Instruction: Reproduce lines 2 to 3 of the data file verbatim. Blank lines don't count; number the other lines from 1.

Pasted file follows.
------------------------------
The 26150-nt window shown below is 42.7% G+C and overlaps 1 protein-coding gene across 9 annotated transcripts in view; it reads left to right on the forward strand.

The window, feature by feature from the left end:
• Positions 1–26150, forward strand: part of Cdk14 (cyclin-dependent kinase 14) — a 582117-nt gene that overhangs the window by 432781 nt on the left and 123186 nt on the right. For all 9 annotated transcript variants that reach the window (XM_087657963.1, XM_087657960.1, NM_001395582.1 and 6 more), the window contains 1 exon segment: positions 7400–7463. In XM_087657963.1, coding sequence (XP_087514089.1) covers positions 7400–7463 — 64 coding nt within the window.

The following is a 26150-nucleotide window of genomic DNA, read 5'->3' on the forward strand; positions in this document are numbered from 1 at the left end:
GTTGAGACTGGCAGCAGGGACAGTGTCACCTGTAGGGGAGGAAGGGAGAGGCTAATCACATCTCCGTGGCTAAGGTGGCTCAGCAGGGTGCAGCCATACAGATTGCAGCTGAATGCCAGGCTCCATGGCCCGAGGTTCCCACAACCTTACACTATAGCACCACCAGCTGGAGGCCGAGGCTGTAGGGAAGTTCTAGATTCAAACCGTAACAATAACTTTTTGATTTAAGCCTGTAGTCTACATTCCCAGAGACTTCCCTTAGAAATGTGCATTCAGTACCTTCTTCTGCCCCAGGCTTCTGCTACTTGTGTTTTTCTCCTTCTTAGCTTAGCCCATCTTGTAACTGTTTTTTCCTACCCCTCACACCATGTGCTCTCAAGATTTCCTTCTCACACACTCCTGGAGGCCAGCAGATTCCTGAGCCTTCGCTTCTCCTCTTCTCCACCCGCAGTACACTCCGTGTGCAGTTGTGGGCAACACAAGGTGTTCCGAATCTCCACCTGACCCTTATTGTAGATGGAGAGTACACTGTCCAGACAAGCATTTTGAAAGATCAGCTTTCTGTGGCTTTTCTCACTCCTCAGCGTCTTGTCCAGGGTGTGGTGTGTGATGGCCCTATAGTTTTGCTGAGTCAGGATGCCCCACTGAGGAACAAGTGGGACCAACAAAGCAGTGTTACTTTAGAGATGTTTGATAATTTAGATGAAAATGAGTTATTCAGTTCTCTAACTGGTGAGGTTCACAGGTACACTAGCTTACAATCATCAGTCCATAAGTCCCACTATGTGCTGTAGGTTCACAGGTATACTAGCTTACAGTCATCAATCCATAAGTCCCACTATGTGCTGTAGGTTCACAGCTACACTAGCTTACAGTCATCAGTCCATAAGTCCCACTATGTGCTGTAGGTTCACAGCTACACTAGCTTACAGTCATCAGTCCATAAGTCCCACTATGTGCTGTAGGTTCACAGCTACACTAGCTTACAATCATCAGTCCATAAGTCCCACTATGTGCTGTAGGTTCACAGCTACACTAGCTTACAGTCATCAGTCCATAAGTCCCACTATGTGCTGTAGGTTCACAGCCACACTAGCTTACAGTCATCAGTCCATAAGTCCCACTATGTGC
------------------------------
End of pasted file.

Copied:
The window, feature by feature from the left end:
• Positions 1–26150, forward strand: part of Cdk14 (cyclin-dependent kinase 14) — a 582117-nt gene that overhangs the window by 432781 nt on the left and 123186 nt on the right. For all 9 annotated transcript variants that reach the window (XM_087657963.1, XM_087657960.1, NM_001395582.1 and 6 more), the window contains 1 exon segment: positions 7400–7463. In XM_087657963.1, coding sequence (XP_087514089.1) covers positions 7400–7463 — 64 coding nt within the window.